Friday, February 24, 2006

Race, crime and ethnic cleansing in American cities

Steve Sailer:

Then, two great migrations put huge stresses on non-Southern cities and overwhelmed housing integration. The first was the black migration that kicked into overdrive during WWII, especially following the mechanization of cotton-picking. This sent a lot of the more unskilled Southern blacks north. Then, when northern states raised their welfare payments in the early 1960s, this attracted a particularly feckless, and crime-prone group of Southern blacks.

Then, the Latin American influx (first Puerto Ricans in the 1940s and 1950s in NYC, then Mexicans everywhere else) overwhelmed integration.

The point is, however, that ethnically stable cities can often work out reasonable solutions. But when the ethnic balance is rapidly tipping, bad things can happen, as in the formerly black areas of Los Angeles that are being ethnically cleansed by Hispanics, where racial gang violence is widespread (as reflect in the recent LA jail riots between blacks and Latinos).

My in-laws saw the dire effects of rapid ethnic change first hand, to their intense cost. My late father-in-law was a classical musician and union leader and my late mother-in-law was a public school special ed teacher. When their working class neighborhood on the West Side of Chicago started to integrate around 1966, many of their friends told them to sell out as soon as possible, before the neighborhood tipped to all black.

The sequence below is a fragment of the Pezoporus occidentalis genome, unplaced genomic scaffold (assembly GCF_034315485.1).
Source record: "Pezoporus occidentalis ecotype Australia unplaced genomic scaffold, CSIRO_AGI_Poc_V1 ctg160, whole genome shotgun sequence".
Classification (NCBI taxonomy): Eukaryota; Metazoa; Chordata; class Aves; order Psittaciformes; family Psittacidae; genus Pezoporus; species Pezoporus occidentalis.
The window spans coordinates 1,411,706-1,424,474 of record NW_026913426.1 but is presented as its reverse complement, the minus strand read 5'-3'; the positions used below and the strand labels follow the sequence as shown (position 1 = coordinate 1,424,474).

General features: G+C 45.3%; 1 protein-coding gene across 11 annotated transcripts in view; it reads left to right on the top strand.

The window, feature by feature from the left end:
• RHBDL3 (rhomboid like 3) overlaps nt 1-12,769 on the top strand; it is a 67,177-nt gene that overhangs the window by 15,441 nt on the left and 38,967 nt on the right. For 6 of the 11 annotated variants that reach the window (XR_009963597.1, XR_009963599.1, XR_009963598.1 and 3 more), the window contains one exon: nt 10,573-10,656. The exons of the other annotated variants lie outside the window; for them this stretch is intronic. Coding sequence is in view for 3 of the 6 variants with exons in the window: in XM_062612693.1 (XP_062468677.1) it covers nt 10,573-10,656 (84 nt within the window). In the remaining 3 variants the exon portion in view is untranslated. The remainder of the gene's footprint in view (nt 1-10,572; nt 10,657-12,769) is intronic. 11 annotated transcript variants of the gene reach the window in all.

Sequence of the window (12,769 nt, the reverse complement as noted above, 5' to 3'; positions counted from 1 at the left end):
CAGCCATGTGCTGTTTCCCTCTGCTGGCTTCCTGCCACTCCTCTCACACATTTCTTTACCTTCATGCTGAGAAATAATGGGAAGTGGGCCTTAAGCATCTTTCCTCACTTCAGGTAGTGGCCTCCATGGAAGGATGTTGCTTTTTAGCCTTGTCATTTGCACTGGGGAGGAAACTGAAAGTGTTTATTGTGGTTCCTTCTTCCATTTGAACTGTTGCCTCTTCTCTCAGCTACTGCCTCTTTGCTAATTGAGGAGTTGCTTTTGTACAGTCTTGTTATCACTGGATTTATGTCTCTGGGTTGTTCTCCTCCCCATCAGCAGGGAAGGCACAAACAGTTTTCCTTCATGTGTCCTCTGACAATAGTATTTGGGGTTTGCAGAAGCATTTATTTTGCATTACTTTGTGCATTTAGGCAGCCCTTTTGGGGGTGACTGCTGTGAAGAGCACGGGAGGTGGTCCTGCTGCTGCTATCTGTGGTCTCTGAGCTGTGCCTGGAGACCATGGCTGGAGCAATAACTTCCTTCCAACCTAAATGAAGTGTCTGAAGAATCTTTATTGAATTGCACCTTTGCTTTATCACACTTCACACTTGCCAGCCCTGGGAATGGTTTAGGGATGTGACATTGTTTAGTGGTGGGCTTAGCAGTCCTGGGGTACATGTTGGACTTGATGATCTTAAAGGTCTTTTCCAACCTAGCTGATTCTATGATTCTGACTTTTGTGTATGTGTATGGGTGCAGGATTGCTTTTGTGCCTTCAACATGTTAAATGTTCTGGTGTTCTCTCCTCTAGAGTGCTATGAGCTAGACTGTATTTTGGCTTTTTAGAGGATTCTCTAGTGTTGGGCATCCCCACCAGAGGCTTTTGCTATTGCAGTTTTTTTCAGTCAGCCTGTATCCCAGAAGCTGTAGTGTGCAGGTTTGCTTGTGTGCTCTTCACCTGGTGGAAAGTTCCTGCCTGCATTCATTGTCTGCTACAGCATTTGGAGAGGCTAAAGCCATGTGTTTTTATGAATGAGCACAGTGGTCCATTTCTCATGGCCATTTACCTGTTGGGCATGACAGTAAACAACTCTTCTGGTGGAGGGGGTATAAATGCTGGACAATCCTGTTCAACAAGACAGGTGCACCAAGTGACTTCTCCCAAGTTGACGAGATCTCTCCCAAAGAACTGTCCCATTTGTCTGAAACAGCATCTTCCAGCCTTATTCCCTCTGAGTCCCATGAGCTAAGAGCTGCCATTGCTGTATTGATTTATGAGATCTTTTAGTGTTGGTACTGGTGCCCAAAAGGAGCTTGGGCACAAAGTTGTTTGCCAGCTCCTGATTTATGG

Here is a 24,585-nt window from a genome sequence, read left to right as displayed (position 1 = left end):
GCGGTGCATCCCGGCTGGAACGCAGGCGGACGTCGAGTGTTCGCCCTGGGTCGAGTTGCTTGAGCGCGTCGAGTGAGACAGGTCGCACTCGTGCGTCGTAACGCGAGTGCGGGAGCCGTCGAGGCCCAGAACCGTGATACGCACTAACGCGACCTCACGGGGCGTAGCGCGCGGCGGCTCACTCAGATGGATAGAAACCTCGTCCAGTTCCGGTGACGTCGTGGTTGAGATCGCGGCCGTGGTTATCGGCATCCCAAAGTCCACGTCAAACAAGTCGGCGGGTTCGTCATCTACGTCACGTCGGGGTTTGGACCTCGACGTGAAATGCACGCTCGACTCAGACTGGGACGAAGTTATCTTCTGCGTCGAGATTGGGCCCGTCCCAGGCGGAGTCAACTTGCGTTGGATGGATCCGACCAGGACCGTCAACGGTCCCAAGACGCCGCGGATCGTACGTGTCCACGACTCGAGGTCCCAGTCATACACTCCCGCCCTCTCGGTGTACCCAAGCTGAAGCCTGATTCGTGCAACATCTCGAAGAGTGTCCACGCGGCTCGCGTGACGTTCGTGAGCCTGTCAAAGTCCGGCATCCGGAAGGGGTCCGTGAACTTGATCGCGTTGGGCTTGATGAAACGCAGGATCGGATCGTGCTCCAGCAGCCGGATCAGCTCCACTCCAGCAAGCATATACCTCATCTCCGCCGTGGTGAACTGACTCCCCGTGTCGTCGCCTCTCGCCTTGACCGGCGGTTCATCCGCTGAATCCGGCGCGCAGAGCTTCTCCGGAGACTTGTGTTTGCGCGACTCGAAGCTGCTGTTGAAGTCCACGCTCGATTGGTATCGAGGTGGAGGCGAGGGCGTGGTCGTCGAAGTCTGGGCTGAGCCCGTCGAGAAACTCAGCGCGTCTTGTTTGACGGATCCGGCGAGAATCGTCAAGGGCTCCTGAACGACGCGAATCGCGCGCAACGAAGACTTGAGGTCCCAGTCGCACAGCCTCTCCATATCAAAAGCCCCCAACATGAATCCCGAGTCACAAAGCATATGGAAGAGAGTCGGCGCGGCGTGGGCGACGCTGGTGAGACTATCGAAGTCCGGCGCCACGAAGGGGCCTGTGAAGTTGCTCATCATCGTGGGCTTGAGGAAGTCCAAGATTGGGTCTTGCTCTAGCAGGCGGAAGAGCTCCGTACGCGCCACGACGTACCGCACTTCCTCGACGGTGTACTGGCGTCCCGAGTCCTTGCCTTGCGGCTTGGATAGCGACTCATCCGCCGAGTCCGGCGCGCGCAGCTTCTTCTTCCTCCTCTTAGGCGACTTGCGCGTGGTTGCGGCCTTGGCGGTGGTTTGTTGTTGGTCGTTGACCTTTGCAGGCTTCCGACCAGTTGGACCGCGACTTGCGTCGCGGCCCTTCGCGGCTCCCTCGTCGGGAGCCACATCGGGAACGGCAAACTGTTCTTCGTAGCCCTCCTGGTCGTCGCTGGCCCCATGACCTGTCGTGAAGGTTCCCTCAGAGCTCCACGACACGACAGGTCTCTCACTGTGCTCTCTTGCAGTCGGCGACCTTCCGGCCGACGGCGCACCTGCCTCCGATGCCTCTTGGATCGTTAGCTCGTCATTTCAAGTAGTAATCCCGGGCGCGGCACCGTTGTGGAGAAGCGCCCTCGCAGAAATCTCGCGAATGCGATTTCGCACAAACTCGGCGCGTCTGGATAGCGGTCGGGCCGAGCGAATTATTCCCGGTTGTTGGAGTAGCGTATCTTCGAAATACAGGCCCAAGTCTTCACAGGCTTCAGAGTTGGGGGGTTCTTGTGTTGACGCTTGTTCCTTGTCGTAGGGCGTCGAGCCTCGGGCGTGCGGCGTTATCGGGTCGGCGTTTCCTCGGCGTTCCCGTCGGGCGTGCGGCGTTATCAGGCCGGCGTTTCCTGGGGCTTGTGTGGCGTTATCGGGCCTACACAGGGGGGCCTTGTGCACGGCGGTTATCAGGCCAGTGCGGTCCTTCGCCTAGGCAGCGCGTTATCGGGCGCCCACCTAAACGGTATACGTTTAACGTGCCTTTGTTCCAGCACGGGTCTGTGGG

But, as good liberals, they believed in integration. And the first blacks moving in were middle class. So, they joined an anti-tipping liberal group run by Father Edward McKenna (a classical composer who has written a couple of operas with librettos by Father Andrew Greeley), where neighborhood homeowners swore to each other they wouldn't sell no matter how black the neighborhood got.

Well, the crime rate, which had been non-existent when the neighborhood was all white, started to soar, housing prices fell, and pretty soon the middle class blacks were selling out because underclass blacks were moving in. The members of the pro-integration group started to break their promises and move out. My in-laws stuck with their vows. But, then in 1968, black rioters looted all the stores in the neighborhood after Martin Luther King was murdered, and their small children were mugged three times. So, they finally sold, losing about half of their live savings, and bought a farm 65 miles out of town, where they didn't have indoor plumbing for two years.

The last time I visited their old neighborhood in the 1990s, it looked like a war zone, with about 1/3rd of the houses abandoned or torn down.

On the other hand, just to the west is the independent suburban municipality of Oak Park (Hemingway's hometown), which has perhaps the most architecturally distinguished domestic architecture in America, with dozens of Frank Lloyd Wright Prairie-style homes. There, with even more to lose, homeowners successfully resisted Oak Park tipping all black by instituting the "black a block" program in which real estate agents were only allowed to sell one home per block to blacks. It's completely illegal, but highly successful.

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